Jimmy ‘Whirlwind’ White has reached six world snooker championship finals – and lost them all. Yet he remains the game’s most popular player.
And, healthwise, he has faced testicular cancer -and won. Born in a prefab in Balham, South-West London, Jimmy, 39, and his Irish wife Maureen, 40, have five children. They now live in Surrey.
Here Jimmy speaks about his health.
Everything happened so quickly. In fact, I was seeing my GP for a routine checkup for insurance purposes and only mentioned it as an afterthought. ‘By the way,’ I said, ‘I have got a bit of a lump…’
Drying myself after a shower, I’d felt it on my left testicle. If it had been a woman doctor I might not have said anything about it at all.
But my GP is a young man – a nice guy. He sent me to a private clinic next day where a surgeon examined me and said: ‘Don’t have anything to eat for 12 hours. I’ll see you tomorrow for the operation.’
My composure went completely when they broke the news. I thought: ‘I have a wife and young children.’ I was in tears. I love life. No one wants to die, do they?
For almost 24 hours I didn’t tell anyone, even Maureen. I know I should have told her before. But sometimes you don’t like to worry people.
Finally I had to tell her, in case I didn’t survive the surgery. There’s always a small chance. But fortunately she is very strong. And when they operated – at Ashstead Hospital, only four miles or so from my home – to remove the testicle, they discovered two malignant growths.
I spent a couple of days in bed and then I was playing snooker again six or seven days later.
That was in March 1995. Now my son
Tommy Tiger, who was born three years later, is living proof that you can not only survive with one testicle but also that everything is still in working order.
Yet if I hadn’t casually mentioned it to my GP I wouldn’t be speaking to you – or anyone – now.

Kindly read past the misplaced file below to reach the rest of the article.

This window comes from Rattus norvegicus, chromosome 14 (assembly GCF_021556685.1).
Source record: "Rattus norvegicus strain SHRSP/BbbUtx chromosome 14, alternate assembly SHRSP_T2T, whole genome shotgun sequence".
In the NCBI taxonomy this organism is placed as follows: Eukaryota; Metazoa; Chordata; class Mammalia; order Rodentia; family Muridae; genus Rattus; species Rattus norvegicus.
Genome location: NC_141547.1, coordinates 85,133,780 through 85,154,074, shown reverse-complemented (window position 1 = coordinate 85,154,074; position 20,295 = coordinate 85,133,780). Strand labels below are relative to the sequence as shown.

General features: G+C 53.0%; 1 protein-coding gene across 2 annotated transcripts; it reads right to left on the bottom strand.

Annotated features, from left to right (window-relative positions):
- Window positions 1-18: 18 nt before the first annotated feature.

No one really knows what caused it. It could have been stress related. Whatever the answer, I’m taking no chances – and nor are the doctors. I have three-monthly check-ups at the Royal Marsden Hospital in Sutton.
Testicular cancer occurs in young men, just the people who don’t bother much about their health. Women check their breasts as a matter of course in the shower and encourage their daughters to do the same. Young men must check themselves, too. I do every time I have a shower now.
And I’d advise men who find a lump to see their GP immediately. It’s better to get diagnosed early because then less treatment is needed. In the space of those three years my brother Martin was diagnosed with lung cancer. Not long afterwards I discovered I had testicular cancer. And just over a year after Martin died, at the age of 52, we lost my mum, too.
Meanwhile, on and off for ten years, my brother Tommy, 55, has been fighting lymphoma. Scary, isn’t it?
Still, Dad is in excellent health. At 82, he looks 20 years younger. As for me, I am just happy to take life one day at a time with my family – Lauren, 20, Ashleigh, 13, Georgia, 12, Breeze, 11, and Tommy Tiger, who is nearly three.
But, of course, to be a good snooker player you have to look after yourself – and your hands. So I don’t do DIY and I’m working out at the gym to get ready for the new season in August.
I’m 5ft 11in and 13st. Ideally I’d like to get down to 11st and cut down on the boozing. As it is, I don’t drink beer now. I stick to wine or champagne. Otherwise I drink a lot of bottled water. I sleep well, too, and dream about the game.
Normally, I have a good appetite and I’m not allergic to anything – except the tax man.
But snooker is therapeutic; a great game for switching off your problems. You have to give it 100pc concentration.
Over the years I have been in a lot of trouble but I’ve always managed to switch off and play. To be honest, most of my troubles – bankruptcy, drinking, gambling – were self-inflicted.
But cancer is one thing I can’t blame myself for. I am just a very, very lucky guy to have caught it in time. Either way, it has worked wonders for my snooker.
In the past I’d lose and not talk for a few days. I’d become strange. Difficult to live with. Now I am totally different. I have a new perspective on life and I am less stressed. I’m mellower, really relaxed. It takes a lot to upset me.
Some people take the view that I’m too laid back. Yet it’s how I feel. OK, snooker is important to me because it’s my career. But after cancer it’s only a game.